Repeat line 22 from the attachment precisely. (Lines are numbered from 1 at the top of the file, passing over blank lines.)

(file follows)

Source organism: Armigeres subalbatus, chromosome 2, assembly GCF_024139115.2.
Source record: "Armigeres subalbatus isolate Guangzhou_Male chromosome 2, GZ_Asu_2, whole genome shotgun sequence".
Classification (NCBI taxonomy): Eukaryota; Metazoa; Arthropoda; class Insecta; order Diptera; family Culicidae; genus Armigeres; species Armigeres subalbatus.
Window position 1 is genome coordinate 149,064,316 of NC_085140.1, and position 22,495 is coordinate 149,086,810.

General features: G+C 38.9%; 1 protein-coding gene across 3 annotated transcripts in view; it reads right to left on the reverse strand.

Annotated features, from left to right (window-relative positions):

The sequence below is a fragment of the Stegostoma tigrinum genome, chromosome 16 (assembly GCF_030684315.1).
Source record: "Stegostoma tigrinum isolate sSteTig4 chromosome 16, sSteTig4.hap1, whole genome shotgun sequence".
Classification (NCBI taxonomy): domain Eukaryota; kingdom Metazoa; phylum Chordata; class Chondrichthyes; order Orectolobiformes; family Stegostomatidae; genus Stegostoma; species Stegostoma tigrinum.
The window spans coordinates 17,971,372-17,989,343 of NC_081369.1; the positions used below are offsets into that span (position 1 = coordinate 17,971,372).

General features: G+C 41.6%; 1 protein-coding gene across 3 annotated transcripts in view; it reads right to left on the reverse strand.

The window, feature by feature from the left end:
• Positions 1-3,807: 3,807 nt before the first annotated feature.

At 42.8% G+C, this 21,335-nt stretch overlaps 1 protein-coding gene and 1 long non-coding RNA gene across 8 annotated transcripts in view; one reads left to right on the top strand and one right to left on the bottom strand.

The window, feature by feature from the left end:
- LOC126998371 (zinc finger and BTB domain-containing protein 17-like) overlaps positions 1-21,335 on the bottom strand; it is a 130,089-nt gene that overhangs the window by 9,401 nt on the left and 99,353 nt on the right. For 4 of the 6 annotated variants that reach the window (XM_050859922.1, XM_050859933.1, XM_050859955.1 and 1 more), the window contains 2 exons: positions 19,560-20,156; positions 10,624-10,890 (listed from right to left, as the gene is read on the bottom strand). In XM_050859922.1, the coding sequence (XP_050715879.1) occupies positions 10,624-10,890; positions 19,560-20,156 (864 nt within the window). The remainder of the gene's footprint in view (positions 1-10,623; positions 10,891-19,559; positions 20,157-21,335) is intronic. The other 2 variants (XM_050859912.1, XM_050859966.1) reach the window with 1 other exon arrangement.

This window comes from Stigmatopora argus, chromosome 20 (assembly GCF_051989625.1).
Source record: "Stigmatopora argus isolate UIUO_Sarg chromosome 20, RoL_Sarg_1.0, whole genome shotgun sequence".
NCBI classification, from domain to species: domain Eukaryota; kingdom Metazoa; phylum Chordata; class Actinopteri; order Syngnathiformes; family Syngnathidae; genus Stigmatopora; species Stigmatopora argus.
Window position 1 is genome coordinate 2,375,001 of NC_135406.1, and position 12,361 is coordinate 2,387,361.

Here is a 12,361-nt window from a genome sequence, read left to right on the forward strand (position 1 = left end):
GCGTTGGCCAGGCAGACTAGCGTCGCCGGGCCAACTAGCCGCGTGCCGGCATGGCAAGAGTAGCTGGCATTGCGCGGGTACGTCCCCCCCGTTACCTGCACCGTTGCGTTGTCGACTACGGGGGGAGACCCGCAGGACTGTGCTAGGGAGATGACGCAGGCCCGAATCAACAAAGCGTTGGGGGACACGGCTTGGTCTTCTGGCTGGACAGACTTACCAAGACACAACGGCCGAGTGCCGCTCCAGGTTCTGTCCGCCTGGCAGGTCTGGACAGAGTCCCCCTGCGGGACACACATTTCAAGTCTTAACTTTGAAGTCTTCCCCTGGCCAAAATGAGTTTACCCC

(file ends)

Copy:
GCGTTGGCCAGGCAGACTAGCGTCGCCGGGCCAACTAGCCGCGTGCCGGCATGGCAAGAGTAGCTGGCATTGCGCGGGTACGTCCCCCCCGTTACCTGCACCGTTGCGTTGTCGACTACGGGGGGAGACCCGCAGGACTGTGCTAGGGAGATGACGCAGGCCCGAATCAACAAAGCGTTGGGGGACACGGCTTGGTCTTCTGGCTGGACAGACTTACCAAGACACAACGGCCGAGTGCCGCTCCAGGTTCTGTCCGCCTGGCAGGTCTGGACAGAGTCCCCCTGCGGGACACACATTTCAAGTCTTAACTTTGAAGTCTTCCCCTGGCCAAAATGAGTTTACCCC